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Wildlife management is the focus of considerable international debate because of its importance for biodiversity conservation, human safety, livelihoods and food security. Local people have been managing wildlife for millennia, including through hunting. Sufficient examples are presented in this edition to show that sustainable wildlife management is also feasible in the modern era. In some cases, a sustainable offtake – by local people, trophy hunters and legitimate wildlife traders – is provin g vital to obtain local buy-in to wildlife management and to pay the costs of maintaining habitats. No doubt the debate will continue on the best ways to manage wildlife; this edition of Unasylva is a contribution to that.

This guide, produced by an international group of scientists, phytosanitary authorities, forest experts and industry representatives and reviewed by more than 100 specialists from 46 countries, provides easy-to-understand information on how good forest management practices and well implemented phytosanitary standards can minimize pest spread and facilitate safe trade.

This brochure presents FAO’s work on mainstreaming biodiversity as a cross-cutting theme in the agriculture, fisheries and forestry sectors. It provides examples of on-the-ground activities and highlights relevant international mechanisms.

FAO and the Platform for Agrobiodiversity Research (PAR) have collaborated on an initiative to explore the contribution that biodiversity for food and agriculture can make to improving food security and agricultural sustainability and meeting the challenges of global change, particularly climate change. A major part of this collaboration was the organization of an Expert Workshop which was held at FAO Headquarters, Rome in April, 2010. This Workshop explored the different challenges that confronted agriculture and the options that existed or could be developed that would be needed to meet the challenges of feeding the world, coping with climate change and improving impact of agriculture on the environment.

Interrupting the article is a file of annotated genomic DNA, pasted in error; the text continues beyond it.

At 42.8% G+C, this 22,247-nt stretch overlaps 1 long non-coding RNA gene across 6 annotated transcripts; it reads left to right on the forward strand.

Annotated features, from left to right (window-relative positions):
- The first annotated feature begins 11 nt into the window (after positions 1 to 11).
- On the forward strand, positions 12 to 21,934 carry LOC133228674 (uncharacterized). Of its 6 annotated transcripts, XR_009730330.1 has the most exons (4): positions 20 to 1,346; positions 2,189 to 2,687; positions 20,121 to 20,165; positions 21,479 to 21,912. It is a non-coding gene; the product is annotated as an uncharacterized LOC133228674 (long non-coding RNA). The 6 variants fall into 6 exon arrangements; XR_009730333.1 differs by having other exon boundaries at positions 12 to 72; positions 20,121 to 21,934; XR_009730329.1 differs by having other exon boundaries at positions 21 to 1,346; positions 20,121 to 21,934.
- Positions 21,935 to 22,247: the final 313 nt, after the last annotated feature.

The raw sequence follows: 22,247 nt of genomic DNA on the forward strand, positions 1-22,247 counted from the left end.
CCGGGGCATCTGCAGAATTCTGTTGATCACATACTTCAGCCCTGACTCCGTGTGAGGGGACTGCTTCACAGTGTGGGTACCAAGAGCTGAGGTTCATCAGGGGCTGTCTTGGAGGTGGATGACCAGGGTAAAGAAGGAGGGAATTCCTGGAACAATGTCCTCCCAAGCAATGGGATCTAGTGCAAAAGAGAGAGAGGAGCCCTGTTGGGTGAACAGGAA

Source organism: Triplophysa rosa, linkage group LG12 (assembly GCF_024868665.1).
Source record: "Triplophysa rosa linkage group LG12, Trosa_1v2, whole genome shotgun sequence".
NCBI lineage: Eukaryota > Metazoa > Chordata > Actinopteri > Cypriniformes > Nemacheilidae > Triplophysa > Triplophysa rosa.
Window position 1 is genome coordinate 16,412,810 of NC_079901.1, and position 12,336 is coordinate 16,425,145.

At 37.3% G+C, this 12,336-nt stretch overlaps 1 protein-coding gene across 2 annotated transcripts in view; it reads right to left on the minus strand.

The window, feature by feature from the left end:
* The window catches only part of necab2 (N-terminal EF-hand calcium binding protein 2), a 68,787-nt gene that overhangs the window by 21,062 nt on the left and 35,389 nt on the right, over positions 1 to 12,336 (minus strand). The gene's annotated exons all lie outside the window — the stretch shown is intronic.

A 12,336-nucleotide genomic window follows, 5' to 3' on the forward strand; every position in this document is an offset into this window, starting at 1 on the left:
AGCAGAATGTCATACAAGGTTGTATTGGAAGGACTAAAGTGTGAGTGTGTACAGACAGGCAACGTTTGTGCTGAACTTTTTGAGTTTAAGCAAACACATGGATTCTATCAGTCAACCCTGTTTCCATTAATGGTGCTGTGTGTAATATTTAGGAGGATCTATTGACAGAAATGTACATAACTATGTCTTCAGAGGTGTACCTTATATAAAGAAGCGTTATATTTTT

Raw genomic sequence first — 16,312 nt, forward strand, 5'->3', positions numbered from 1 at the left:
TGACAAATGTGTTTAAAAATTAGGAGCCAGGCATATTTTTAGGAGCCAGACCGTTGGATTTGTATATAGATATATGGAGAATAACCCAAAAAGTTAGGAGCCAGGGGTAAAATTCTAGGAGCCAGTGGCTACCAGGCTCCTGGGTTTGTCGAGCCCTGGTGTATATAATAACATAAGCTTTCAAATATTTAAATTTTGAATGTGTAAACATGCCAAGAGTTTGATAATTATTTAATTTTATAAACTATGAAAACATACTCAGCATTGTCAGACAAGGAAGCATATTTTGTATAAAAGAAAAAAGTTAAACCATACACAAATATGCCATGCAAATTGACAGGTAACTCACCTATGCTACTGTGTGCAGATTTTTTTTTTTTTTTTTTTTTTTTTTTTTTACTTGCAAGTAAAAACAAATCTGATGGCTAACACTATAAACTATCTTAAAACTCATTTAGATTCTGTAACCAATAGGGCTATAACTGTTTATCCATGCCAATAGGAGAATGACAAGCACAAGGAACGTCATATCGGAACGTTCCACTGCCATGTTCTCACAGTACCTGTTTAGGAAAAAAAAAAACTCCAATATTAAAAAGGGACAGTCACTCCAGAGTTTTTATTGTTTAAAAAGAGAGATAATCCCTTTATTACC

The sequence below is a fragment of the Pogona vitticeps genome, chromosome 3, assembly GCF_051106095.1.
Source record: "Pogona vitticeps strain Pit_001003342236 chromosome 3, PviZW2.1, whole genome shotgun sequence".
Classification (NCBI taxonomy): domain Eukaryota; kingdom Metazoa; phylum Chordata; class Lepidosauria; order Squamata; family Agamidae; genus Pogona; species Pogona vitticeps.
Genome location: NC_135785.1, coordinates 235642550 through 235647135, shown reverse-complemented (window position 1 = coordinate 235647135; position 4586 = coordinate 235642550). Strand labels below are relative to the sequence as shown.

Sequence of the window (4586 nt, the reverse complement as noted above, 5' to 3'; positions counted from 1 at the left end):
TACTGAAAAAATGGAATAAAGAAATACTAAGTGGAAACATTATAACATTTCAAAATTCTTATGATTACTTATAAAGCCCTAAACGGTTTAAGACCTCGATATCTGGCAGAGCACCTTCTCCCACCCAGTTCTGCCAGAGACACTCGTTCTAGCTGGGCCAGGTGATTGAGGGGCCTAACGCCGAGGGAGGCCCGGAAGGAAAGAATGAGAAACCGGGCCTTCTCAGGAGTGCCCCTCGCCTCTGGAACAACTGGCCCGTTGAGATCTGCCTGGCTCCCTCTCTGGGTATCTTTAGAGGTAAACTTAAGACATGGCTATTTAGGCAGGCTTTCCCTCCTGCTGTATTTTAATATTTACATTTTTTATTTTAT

This book presents the current state of thought on the common path of sustainable diets and biodiversity and addresses the linkages among agriculture, health, the environment and food industries.
The alarming pace of biodiversity loss and ecosystem degradation and their negative impact on poverty and health makes a compelling case for re-examining food systems and diets. Thus, there is an urgent need to develop and promote strategies for sustainable diets, emphasizing the positive role of food biodiversity in human nutrition and poverty alleviation.
Sustainable Diets are those diets with low environmental impacts which contribute to food and nutrition security and to healthy life for present and future generations. Sustainable diets are protective and respectful of biodiversity and ecosystems, culturally acceptable, accessible, economically fair and affordable; nutritionally adequate, safe and healthy; while optimizing natural and human resources.
The contents of this book represent the presentations given at the International Scientific Symposium on Biodiversity and Sustainable Diets, organized by FAO and Bioversity International and held at FAO, Rome, from 3 to 5 November 2010.

 

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